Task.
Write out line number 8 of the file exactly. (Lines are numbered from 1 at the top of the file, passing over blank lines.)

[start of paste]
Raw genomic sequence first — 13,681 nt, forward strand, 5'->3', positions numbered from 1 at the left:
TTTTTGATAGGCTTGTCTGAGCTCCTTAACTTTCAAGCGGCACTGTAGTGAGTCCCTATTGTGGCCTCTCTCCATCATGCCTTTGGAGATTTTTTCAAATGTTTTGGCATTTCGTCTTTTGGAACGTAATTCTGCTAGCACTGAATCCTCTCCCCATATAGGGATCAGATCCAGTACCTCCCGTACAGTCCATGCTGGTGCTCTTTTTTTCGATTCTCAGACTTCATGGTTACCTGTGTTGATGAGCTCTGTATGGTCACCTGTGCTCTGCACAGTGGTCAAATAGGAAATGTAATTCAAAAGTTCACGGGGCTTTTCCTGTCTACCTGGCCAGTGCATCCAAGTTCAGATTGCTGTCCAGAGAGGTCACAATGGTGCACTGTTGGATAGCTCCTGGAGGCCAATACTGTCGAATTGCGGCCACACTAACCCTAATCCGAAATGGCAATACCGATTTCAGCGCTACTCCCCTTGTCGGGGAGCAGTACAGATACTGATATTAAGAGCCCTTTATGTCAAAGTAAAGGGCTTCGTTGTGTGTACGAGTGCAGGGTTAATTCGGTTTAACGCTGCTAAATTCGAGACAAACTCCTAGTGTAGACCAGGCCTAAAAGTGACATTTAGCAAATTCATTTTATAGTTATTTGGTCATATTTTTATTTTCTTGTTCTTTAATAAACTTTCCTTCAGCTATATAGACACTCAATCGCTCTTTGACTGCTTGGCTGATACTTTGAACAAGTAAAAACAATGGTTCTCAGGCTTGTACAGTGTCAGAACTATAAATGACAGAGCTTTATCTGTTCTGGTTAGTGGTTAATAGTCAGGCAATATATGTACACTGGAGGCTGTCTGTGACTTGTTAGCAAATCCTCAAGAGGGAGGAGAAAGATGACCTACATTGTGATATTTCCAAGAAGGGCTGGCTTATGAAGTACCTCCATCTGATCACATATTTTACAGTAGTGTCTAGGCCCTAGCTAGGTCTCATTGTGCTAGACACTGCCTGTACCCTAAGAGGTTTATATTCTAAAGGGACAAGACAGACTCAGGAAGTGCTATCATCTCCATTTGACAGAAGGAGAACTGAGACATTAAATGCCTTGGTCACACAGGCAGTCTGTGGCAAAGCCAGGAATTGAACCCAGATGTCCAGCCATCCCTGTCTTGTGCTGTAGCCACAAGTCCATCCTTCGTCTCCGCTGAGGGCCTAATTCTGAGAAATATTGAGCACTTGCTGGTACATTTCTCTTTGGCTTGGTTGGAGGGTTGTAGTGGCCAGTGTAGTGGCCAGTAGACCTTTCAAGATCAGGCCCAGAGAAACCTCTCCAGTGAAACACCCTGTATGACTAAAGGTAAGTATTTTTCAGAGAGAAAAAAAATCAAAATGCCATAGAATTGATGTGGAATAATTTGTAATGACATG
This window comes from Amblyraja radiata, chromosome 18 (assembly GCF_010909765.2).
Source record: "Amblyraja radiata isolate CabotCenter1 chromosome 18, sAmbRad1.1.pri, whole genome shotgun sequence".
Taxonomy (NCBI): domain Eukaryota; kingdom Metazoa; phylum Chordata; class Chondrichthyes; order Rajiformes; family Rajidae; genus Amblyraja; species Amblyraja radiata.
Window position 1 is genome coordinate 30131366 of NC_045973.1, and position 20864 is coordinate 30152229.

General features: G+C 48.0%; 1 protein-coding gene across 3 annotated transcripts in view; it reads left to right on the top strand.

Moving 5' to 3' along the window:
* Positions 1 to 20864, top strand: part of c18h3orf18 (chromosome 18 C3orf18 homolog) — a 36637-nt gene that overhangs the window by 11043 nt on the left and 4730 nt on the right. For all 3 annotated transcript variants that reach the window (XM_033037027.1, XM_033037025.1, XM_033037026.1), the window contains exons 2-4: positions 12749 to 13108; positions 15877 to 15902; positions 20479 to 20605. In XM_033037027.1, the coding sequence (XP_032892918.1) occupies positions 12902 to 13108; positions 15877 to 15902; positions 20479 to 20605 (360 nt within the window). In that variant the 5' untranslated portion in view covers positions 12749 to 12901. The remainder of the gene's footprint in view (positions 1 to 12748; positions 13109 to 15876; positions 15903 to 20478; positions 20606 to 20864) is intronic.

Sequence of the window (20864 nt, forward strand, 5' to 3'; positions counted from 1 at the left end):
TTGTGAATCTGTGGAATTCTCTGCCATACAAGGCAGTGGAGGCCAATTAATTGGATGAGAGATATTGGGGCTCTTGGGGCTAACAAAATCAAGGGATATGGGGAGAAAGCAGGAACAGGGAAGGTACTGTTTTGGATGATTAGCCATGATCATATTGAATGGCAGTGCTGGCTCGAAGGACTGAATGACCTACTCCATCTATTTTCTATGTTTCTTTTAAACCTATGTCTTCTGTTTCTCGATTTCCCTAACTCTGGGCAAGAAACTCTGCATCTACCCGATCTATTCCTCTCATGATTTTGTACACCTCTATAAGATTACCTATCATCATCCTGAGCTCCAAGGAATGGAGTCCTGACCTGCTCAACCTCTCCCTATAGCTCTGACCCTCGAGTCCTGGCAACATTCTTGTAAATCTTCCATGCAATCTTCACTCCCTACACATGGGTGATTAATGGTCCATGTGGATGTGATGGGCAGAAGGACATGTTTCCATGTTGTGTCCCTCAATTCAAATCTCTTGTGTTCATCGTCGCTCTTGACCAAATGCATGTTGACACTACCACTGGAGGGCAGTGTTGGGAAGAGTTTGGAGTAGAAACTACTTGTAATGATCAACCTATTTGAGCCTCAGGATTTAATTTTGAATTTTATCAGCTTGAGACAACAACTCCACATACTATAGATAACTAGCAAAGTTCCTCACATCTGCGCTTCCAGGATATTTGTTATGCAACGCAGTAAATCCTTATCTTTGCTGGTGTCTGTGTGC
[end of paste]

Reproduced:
Moving 5' to 3' along the window: